The New York Times
20 Nov 2009
The University of California Board of Regents approved a plan on Thursday to raise undergraduate fees — the equivalent of tuition — 32 percent by next fall, to help make up for steep cuts in state funding.
The state allocation for the 10-campus system, one of the leading public university systems in the nation, was cut $813 million, or 20 percent, this year, leading to a hiring freeze, furloughs and layoffs.
The impact on the University of California campuses has been dramatic: faculty hiring is not keeping up with enrollment demand, and many course sections have been eliminated. Instructional budgets are being reduced by $139 million, with 1,900 employees laid off, 3,800 positions eliminated and hiring deferred for nearly 1,600 positions, most of them faculty.
Several campuses are planning to admit more out-of-state students, who pay higher tuition, to help close the budget gap. And there is a growing worry that senior faculty may begin to defect to other institutions.
Since the school year began, thousands of students have protested both the budget cuts and the proposal for higher fees, which would bring in-state tuition to more than $10,000 a year. On Wednesday 14 protesters, including 12 students, were arrested at U.C.L.A., for disrupting the meeting of the Regents Finance Committee, which was eventually closed to visitors.
On Thursday, as the Regents met at U.C.L.A.’s Covel Commons, hundreds of demonstrators from campuses across the state gathered outside to protest the fee increases. Some carried signs that said, “Freeze the Fees,” “No to the Cuts” and “R.I.P. Higher Education.”
Some students set up a tent city on campus overnight, and others occupied Campbell Hall, where they remained during the Regents meeting.
There were also large protests on the Berkeley campus by union workers, students and faculty.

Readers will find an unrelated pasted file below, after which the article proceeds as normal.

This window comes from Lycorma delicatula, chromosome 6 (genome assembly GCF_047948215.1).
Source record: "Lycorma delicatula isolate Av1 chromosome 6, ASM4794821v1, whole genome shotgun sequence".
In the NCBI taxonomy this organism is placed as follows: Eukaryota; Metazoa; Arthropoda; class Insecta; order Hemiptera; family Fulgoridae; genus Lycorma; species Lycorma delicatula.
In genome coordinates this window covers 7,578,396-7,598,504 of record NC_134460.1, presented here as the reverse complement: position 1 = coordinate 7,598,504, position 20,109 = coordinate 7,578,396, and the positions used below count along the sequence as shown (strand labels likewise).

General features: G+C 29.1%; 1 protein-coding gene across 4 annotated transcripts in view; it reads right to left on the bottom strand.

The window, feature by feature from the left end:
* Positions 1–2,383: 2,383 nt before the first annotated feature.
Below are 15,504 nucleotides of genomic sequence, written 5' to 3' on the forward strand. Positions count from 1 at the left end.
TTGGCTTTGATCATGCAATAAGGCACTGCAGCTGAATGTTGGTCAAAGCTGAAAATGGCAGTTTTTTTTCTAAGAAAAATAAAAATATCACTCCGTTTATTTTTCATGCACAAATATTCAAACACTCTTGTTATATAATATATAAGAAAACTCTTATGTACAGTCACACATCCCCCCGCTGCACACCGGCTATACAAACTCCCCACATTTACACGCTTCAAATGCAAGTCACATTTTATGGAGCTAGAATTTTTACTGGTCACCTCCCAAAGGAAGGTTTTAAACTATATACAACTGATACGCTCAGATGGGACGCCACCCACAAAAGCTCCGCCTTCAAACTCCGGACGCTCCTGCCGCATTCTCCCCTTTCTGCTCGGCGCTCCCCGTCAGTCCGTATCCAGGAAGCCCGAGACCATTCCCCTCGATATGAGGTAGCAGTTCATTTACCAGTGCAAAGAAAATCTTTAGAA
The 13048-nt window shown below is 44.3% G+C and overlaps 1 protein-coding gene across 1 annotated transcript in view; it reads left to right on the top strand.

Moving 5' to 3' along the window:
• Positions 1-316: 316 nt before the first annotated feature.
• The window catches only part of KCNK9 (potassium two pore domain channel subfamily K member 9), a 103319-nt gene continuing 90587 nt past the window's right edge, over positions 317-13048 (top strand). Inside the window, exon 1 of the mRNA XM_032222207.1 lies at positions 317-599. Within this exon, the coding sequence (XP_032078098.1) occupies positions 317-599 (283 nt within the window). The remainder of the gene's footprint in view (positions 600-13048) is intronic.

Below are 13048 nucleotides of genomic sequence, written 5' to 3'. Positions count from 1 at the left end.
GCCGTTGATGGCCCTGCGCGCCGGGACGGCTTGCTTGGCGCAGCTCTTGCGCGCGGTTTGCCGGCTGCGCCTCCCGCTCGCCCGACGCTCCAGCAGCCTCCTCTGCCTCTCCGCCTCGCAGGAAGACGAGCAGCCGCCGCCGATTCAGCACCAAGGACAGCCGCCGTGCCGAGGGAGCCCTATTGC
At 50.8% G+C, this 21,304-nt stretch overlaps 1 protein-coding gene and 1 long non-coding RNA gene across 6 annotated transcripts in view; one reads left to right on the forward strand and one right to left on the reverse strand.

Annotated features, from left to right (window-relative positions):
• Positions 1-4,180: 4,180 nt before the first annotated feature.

Mark Yudof, president of the system, said the University of California now received only half as much support from the state, per student, as it did in 1990. Even with the higher student fees, the system needs a $913 million increase in state financing next year to avoid further cuts. If that extra money is not provided, next year’s freshman enrollment will most likely be cut.
“When it comes to the university’s core support, we have only two main sources — taxpayer dollars from the state and student fees,” Mr. Yudof said. “Even with deep administrative cuts, when one goes down, the other almost inevitably must go up.”
To help students who cannot afford the increasing fees, the Regents were also expected to approve the expansion of the Blue and Gold Opportunity Plan, for undergraduates whose family income is below $70,000.
In the public comment period at the Regents meeting, many students spoke out against the fee increase, telling of their families’ struggles to get them a college education, their difficulty affording even the current fees, and the likelihood that higher fees would make the system’s campuses inaccessible to low-income students.
Rebecca Cathcart contributed reporting from Los Angeles.
Tidak mustahil kalau akan datang, orang Amerika datang belajar di Malaysia, kerana dunia mungkin tebalik, hehe..bersediakah kita?
Pandangan anda dihargai